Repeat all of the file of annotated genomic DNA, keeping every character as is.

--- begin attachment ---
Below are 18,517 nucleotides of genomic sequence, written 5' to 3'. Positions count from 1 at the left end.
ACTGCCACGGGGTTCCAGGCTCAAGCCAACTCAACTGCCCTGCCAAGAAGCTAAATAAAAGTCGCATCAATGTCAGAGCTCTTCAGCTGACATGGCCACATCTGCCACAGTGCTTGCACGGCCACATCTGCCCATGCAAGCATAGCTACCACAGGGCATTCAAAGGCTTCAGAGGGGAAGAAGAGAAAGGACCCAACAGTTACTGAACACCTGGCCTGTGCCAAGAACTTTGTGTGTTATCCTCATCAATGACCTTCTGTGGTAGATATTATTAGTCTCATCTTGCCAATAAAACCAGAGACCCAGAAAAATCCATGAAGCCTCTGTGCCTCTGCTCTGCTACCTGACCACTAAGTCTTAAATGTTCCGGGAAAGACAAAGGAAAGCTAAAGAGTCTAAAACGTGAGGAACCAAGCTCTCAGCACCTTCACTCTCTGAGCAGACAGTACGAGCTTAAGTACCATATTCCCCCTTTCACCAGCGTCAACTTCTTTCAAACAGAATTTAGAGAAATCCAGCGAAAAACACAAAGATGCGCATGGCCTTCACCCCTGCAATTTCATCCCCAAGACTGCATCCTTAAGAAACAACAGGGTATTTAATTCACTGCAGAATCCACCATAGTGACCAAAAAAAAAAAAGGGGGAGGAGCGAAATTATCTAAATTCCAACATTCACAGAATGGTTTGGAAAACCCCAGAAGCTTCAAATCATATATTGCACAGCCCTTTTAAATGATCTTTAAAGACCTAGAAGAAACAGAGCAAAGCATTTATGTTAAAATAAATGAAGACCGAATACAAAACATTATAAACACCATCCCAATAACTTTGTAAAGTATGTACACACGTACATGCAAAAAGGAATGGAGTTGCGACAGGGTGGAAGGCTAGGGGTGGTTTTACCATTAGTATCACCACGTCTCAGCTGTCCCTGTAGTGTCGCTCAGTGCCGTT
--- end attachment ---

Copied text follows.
Below are 18,517 nucleotides of genomic sequence, written 5' to 3'. Positions count from 1 at the left end.
ACTGCCACGGGGTTCCAGGCTCAAGCCAACTCAACTGCCCTGCCAAGAAGCTAAATAAAAGTCGCATCAATGTCAGAGCTCTTCAGCTGACATGGCCACATCTGCCACAGTGCTTGCACGGCCACATCTGCCCATGCAAGCATAGCTACCACAGGGCATTCAAAGGCTTCAGAGGGGAAGAAGAGAAAGGACCCAACAGTTACTGAACACCTGGCCTGTGCCAAGAACTTTGTGTGTTATCCTCATCAATGACCTTCTGTGGTAGATATTATTAGTCTCATCTTGCCAATAAAACCAGAGACCCAGAAAAATCCATGAAGCCTCTGTGCCTCTGCTCTGCTACCTGACCACTAAGTCTTAAATGTTCCGGGAAAGACAAAGGAAAGCTAAAGAGTCTAAAACGTGAGGAACCAAGCTCTCAGCACCTTCACTCTCTGAGCAGACAGTACGAGCTTAAGTACCATATTCCCCCTTTCACCAGCGTCAACTTCTTTCAAACAGAATTTAGAGAAATCCAGCGAAAAACACAAAGATGCGCATGGCCTTCACCCCTGCAATTTCATCCCCAAGACTGCATCCTTAAGAAACAACAGGGTATTTAATTCACTGCAGAATCCACCATAGTGACCAAAAAAAAAAAAGGGGGAGGAGCGAAATTATCTAAATTCCAACATTCACAGAATGGTTTGGAAAACCCCAGAAGCTTCAAATCATATATTGCACAGCCCTTTTAAATGATCTTTAAAGACCTAGAAGAAACAGAGCAAAGCATTTATGTTAAAATAAATGAAGACCGAATACAAAACATTATAAACACCATCCCAATAACTTTGTAAAGTATGTACACACGTACATGCAAAAAGGAATGGAGTTGCGACAGGGTGGAAGGCTAGGGGTGGTTTTACCATTAGTATCACCACGTCTCAGCTGTCCCTGTAGTGTCGCTCAGTGCCGTT